Japanese games have a number of different ways of handling narratives from a first-person perspective.
The typical “visual novel” approach allows the player to ride along inside the protagonist’s head, being privy to their innermost thoughts as well as the things they say out loud. But in other instances where this approach has not been used for stylistic purposes — and particularly where a silent or quasi-silent protagonist takes the lead — a companion character is often employed to either speak “for” the protagonist, or to complement them in some way.
Gal*Gun Double Peace featured the delightful Ekoro, who beautifully complemented protagonist Houdai’s bafflement at the situation in which he found himself through dry wit and a touch of sarcasm. And Gal*Gun 2, which features the player themselves as the participant quasi-silent protagonist, has Risu; equally delightful, but in a rather different way.
Upon meeting Risu for the first time in Gal*Gun 2, we’re led to believe that some changes have taken place in God’s domain since the last time we came into contact with the heavenly host. Most notably, it appears that the world of corporate capitalism has made its way to the great beyond, as Risu introduces herself as a representative of the Angel Ring Corporation rather than… you know, just an angel.
This, in turn, leads the setup to Gal*Gun 2’s narrative to be somewhat different, as we’ll explore in more detail later this week. Rather than the protagonist being drawn into an unfortunate situation by accident as in the first two games, here he is “randomly selected” to help out Risu with her duties on Earth: specifically, fulfilling her quota of “Demon Busting”.
Early in their relationship, Risu refers to the protagonist as “sir” in the English subtitles and お客様 (okyakusama — customer) in Japanese speech, reflecting the supposed customer-employee relationship between the pair of them. However, since it becomes apparent very quickly that the player-protagonist is actually doing Risu’s work for her rather than being a “customer” per se, it doesn’t take long for this relationship to change. Indeed, upon the protagonist agreeing to let Risu stay with him after she loses her employee keycard (and thus the ability to return to heaven at will), she responds by saying that he “has the grace of God” in the English subtitles — a pun on the Japanese saying お客様は神様です (okyakusama wa kamisama desu — literally “the customer is a god”, more commonly translated to “the customer is always right”) — before correcting herself on the grounds that “the real God might get mad” about her saying that.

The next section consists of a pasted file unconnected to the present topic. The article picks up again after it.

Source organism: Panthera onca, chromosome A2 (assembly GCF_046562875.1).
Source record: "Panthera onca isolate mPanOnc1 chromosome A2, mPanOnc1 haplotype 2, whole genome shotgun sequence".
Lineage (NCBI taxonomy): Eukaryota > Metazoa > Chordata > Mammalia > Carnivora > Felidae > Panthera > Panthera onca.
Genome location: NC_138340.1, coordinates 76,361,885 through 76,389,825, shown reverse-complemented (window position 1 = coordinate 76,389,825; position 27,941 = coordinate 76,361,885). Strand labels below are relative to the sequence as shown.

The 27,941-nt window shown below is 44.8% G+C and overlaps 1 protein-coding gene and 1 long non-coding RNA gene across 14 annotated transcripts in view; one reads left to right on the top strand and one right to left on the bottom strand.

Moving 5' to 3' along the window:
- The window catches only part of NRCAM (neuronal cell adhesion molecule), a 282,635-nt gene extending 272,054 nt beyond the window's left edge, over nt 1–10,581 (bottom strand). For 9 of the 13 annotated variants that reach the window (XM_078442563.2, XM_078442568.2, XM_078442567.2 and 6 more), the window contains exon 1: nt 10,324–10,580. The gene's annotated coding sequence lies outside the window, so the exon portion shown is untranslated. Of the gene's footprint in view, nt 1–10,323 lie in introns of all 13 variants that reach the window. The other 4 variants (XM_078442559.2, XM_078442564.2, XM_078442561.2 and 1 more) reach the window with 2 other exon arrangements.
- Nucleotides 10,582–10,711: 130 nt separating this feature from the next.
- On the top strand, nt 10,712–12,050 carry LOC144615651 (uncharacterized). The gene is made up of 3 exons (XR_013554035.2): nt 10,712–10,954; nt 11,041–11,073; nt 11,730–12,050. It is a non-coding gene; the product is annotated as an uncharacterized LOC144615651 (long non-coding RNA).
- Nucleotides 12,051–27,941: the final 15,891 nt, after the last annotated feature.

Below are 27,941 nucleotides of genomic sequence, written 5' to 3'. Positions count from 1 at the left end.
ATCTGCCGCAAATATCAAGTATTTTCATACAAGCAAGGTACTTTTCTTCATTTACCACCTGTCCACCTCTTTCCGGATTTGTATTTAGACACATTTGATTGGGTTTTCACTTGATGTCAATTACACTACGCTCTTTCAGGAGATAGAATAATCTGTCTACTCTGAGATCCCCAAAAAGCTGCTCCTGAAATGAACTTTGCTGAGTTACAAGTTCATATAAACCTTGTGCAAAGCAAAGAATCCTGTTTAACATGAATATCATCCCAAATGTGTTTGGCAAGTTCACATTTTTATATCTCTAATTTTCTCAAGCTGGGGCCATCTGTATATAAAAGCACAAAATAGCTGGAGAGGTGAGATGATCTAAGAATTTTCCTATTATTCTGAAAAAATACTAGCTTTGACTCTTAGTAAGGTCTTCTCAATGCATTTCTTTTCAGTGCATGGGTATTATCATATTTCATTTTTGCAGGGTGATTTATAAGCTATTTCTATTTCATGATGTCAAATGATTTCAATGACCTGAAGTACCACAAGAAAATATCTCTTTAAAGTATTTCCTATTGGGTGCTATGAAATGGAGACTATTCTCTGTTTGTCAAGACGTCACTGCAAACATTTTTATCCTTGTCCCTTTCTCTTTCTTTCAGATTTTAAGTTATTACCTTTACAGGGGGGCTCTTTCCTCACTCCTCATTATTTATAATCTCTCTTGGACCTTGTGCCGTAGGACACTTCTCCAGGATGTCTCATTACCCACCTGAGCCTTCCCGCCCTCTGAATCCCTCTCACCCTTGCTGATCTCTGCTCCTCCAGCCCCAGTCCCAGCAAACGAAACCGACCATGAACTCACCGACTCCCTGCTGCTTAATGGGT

Instead, Risu quietly acknowledges her somewhat subservient, dependent role on the protagonist by deciding that the appropriate thing to do would be to call him “Master”. She has standards, mind you; if the player chooses to request that she call him “onii-chan” instead, she politely but firmly responds that “that’s not happening”. You’ll have to be content with Chiru for your big brother fantasies, it seems.
Risu shows herself throughout the course of the narrative to be a determined young woman, albeit one who is not very capable or indeed confident in her own abilities. She successfully puts across something of an air of polite refinement — to a fault, one might argue, as her rather formal speech is very much, as Kurona points out on several occasions, like talking to a “corporate stooge” — but she’s at her most appealing when she allows that facade to slip and her real personality to shine through.